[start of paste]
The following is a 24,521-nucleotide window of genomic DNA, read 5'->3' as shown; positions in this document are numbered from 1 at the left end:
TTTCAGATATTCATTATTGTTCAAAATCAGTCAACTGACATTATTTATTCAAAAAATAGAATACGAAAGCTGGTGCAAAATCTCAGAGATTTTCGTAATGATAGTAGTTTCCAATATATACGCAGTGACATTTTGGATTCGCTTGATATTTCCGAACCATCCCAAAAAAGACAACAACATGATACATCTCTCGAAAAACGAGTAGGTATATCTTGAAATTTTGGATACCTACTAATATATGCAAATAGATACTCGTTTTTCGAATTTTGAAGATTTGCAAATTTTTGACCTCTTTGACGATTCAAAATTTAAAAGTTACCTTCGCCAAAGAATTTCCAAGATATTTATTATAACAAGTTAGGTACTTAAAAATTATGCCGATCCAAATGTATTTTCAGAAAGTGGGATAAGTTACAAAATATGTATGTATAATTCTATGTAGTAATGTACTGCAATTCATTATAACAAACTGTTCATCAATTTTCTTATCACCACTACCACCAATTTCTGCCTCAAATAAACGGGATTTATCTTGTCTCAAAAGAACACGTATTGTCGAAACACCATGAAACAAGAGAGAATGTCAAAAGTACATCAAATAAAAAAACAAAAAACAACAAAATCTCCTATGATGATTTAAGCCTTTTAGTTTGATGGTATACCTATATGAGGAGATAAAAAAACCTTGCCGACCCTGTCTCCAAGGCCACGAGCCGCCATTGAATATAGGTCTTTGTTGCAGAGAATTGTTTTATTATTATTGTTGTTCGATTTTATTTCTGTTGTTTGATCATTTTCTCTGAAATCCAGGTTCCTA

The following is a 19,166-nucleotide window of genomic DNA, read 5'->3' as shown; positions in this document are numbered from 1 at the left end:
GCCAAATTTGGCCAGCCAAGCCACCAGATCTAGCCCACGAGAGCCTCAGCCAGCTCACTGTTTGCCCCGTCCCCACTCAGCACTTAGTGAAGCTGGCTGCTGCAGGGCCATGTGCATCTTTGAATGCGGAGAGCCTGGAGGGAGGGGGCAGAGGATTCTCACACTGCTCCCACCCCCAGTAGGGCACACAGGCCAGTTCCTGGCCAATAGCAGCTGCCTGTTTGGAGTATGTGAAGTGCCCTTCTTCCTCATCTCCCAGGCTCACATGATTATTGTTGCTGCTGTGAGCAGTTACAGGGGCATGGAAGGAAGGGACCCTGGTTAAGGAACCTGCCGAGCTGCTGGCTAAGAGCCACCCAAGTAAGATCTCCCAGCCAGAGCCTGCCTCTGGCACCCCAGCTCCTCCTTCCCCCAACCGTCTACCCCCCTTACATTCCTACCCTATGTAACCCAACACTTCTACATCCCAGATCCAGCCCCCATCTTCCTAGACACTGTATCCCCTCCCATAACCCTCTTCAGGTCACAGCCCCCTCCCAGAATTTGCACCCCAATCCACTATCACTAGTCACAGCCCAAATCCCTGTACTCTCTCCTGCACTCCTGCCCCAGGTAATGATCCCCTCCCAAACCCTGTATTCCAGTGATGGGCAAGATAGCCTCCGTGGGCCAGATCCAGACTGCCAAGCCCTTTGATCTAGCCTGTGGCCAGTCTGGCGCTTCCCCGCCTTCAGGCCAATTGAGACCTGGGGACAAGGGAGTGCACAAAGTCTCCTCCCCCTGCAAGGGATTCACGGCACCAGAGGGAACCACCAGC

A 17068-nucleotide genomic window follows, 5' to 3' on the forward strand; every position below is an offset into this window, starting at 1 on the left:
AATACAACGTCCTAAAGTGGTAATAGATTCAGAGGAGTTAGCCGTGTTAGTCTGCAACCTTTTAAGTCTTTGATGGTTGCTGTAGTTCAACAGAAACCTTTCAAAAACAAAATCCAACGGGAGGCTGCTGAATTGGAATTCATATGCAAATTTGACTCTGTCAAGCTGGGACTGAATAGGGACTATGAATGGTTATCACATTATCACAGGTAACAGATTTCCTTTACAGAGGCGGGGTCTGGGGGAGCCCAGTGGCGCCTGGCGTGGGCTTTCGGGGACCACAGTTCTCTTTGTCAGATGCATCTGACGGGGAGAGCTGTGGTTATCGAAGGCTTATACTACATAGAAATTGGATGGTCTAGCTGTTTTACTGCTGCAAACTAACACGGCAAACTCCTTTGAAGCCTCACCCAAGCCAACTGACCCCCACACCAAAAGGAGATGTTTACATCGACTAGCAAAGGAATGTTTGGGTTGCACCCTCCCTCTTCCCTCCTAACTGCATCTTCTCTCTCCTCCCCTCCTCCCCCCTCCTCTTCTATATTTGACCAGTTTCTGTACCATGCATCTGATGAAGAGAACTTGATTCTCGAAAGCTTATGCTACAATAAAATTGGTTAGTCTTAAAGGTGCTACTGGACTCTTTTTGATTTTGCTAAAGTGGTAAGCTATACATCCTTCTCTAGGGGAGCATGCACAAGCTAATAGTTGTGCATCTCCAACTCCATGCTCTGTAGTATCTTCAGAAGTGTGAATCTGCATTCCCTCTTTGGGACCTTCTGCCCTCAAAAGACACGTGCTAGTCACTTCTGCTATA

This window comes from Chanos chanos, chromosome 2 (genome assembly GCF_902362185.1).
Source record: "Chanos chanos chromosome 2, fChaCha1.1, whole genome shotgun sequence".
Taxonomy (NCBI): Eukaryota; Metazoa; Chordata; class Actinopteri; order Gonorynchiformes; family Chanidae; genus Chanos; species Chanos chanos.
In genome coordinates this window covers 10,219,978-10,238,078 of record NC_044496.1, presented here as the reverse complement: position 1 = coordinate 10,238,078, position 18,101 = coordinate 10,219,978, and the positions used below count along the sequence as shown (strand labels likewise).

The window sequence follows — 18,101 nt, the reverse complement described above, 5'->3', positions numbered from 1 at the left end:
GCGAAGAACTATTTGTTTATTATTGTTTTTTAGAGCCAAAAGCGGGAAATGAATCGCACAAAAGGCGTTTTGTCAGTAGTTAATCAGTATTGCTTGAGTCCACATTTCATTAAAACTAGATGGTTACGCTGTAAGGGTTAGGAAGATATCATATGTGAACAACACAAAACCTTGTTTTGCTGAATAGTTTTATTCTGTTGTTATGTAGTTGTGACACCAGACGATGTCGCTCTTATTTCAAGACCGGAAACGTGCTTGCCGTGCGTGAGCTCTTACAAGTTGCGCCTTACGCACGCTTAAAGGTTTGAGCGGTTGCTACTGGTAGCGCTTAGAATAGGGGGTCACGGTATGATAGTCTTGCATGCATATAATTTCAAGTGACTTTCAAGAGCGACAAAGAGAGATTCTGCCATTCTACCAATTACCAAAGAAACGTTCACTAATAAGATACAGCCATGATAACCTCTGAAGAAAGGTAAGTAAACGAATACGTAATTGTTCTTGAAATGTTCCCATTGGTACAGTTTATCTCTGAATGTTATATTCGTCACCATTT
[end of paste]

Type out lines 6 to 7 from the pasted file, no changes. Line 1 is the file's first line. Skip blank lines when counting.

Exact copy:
AATACAACGTCCTAAAGTGGTAATAGATTCAGAGGAGTTAGCCGTGTTAGTCTGCAACCTTTTAAGTCTTTGATGGTTGCTGTAGTTCAACAGAAACCTTTCAAAAACAAAATCCAACGGGAGGCTGCTGAATTGGAATTCATATGCAAATTTGACTCTGTCAAGCTGGGACTGAATAGGGACTATGAATGGTTATCACATTATCACAGGTAACAGATTTCCTTTACAGAGGCGGGGTCTGGGGGAGCCCAGTGGCGCCTGGCGTGGGCTTTCGGGGACCACAGTTCTCTTTGTCAGATGCATCTGACGGGGAGAGCTGTGGTTATCGAAGGCTTATACTACATAGAAATTGGATGGTCTAGCTGTTTTACTGCTGCAAACTAACACGGCAAACTCCTTTGAAGCCTCACCCAAGCCAACTGACCCCCACACCAAAAGGAGATGTTTACATCGACTAGCAAAGGAATGTTTGGGTTGCACCCTCCCTCTTCCCTCCTAACTGCATCTTCTCTCTCCTCCCCTCCTCCCCCCTCCTCTTCTATATTTGACCAGTTTCTGTACCATGCATCTGATGAAGAGAACTTGATTCTCGAAAGCTTATGCTACAATAAAATTGGTTAGTCTTAAAGGTGCTACTGGACTCTTTTTGATTTTGCTAAAGTGGTAAGCTATACATCCTTCTCTAGGGGAGCATGCACAAGCTAATAGTTGTGCATCTCCAACTCCATGCTCTGTAGTATCTTCAGAAGTGTGAATCTGCATTCCCTCTTTGGGACCTTCTGCCCTCAAAAGACACGTGCTAGTCACTTCTGCTATA

This window comes from Chanos chanos, chromosome 2 (genome assembly GCF_902362185.1).